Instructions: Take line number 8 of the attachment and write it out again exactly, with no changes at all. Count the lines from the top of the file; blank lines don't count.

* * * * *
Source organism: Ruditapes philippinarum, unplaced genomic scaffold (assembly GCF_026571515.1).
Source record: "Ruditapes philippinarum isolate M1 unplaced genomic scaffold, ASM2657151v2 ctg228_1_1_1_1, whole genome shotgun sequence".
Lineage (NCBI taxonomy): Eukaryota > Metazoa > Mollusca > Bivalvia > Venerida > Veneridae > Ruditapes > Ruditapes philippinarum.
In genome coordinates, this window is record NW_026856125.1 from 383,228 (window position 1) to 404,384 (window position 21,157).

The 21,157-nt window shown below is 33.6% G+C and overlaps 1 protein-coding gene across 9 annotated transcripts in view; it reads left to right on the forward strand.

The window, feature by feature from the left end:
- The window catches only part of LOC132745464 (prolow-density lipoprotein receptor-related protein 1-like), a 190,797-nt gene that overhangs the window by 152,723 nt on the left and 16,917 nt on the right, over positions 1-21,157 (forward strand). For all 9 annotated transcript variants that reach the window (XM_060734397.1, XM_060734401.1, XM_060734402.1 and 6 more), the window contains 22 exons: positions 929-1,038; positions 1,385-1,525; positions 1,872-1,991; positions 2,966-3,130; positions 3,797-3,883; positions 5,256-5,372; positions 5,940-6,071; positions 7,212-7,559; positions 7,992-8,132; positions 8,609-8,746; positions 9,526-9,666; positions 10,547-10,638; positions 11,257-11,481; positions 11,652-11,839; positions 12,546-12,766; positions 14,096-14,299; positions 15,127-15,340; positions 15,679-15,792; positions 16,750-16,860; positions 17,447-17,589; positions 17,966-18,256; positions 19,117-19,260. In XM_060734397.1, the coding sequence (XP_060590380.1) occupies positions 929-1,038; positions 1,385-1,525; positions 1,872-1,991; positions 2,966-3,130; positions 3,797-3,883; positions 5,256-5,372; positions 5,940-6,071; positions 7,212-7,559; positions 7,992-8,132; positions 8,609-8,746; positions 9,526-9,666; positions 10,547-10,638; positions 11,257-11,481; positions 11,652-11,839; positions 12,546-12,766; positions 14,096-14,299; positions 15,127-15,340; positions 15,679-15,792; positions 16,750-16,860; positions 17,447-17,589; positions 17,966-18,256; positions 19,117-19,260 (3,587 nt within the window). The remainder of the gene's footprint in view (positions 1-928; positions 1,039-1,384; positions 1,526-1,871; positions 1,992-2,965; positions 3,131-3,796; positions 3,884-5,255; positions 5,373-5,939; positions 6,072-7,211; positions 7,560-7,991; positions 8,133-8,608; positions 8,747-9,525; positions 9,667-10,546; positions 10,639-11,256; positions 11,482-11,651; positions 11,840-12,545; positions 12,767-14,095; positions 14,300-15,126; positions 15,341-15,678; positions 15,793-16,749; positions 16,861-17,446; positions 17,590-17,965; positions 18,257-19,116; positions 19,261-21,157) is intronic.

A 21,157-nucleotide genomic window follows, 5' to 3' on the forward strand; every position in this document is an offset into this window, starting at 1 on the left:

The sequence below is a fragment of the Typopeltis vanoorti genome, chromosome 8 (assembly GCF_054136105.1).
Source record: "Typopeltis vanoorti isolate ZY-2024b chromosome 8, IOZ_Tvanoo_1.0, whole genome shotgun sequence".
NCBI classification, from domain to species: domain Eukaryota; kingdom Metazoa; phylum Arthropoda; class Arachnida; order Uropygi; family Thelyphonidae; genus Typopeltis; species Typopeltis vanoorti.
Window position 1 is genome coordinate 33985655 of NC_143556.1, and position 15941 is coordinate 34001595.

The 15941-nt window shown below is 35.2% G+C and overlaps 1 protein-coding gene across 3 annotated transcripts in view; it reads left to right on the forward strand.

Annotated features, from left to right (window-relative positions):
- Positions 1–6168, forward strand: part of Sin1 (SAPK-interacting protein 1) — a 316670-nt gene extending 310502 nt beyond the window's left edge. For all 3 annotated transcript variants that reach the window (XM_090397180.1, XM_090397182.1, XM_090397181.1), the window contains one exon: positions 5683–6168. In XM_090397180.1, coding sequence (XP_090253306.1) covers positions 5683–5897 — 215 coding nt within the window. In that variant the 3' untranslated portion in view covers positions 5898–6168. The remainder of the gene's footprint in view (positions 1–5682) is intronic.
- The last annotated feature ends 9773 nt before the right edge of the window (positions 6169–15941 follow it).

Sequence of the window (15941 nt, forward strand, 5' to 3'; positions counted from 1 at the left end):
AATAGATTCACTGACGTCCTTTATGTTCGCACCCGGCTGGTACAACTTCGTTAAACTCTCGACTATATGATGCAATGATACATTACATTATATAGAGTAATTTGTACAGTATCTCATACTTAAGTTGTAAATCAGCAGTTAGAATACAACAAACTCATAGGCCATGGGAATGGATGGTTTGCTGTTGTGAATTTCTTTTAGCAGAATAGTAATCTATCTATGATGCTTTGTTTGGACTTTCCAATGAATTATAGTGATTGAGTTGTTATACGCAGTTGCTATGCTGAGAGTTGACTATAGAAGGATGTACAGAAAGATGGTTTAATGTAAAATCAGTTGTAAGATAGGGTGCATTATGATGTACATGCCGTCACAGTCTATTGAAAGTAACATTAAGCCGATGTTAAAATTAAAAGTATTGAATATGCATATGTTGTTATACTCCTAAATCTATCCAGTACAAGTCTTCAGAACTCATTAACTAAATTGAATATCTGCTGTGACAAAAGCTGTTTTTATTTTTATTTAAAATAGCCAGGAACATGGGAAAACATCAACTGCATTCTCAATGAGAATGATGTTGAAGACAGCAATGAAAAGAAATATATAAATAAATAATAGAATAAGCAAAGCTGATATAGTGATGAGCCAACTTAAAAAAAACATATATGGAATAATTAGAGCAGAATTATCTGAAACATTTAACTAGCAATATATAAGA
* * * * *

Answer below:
A 21,157-nucleotide genomic window follows, 5' to 3' on the forward strand; every position in this document is an offset into this window, starting at 1 on the left: